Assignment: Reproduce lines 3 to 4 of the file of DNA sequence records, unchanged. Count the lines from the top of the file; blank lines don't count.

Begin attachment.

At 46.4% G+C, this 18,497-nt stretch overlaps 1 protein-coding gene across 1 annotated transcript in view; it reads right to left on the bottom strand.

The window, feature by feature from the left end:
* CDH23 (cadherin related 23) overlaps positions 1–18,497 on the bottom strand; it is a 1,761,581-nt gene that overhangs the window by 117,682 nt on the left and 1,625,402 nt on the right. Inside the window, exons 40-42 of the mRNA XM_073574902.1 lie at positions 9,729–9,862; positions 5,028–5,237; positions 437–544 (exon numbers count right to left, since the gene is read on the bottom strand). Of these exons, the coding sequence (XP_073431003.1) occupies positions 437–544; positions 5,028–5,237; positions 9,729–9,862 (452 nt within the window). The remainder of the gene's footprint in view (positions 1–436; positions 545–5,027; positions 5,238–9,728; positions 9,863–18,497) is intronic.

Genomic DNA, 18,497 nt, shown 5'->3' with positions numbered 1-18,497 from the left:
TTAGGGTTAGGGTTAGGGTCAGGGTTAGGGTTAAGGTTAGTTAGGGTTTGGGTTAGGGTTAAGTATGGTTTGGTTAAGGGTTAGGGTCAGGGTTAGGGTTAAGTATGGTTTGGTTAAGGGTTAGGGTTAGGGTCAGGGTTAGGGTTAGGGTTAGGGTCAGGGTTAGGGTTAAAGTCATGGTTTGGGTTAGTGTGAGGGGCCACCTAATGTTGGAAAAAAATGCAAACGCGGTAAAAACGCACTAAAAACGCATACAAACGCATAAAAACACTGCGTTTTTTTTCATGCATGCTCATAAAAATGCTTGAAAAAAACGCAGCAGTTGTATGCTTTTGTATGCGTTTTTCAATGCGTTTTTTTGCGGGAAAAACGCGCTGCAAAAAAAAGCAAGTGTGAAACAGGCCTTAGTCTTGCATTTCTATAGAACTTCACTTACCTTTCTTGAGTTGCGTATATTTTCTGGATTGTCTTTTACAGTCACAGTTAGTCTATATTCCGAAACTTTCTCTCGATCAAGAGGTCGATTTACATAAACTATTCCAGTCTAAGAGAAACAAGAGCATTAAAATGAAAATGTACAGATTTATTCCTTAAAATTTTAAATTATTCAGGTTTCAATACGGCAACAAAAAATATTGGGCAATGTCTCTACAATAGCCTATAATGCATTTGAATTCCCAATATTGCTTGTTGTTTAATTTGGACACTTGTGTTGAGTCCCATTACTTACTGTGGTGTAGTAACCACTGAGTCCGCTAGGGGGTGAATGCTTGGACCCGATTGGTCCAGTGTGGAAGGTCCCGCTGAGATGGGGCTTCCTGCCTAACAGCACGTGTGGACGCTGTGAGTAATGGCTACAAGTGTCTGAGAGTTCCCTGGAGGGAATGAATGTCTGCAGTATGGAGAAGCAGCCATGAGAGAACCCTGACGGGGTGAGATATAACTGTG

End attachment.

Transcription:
* CDH23 (cadherin related 23) overlaps positions 1–18,497 on the bottom strand; it is a 1,761,581-nt gene that overhangs the window by 117,682 nt on the left and 1,625,402 nt on the right. Inside the window, exons 40-42 of the mRNA XM_073574902.1 lie at positions 9,729–9,862; positions 5,028–5,237; positions 437–544 (exon numbers count right to left, since the gene is read on the bottom strand). Of these exons, the coding sequence (XP_073431003.1) occupies positions 437–544; positions 5,028–5,237; positions 9,729–9,862 (452 nt within the window). The remainder of the gene's footprint in view (positions 1–436; positions 545–5,027; positions 5,238–9,728; positions 9,863–18,497) is intronic.

Genomic DNA, 18,497 nt, shown 5'->3' with positions numbered 1-18,497 from the left: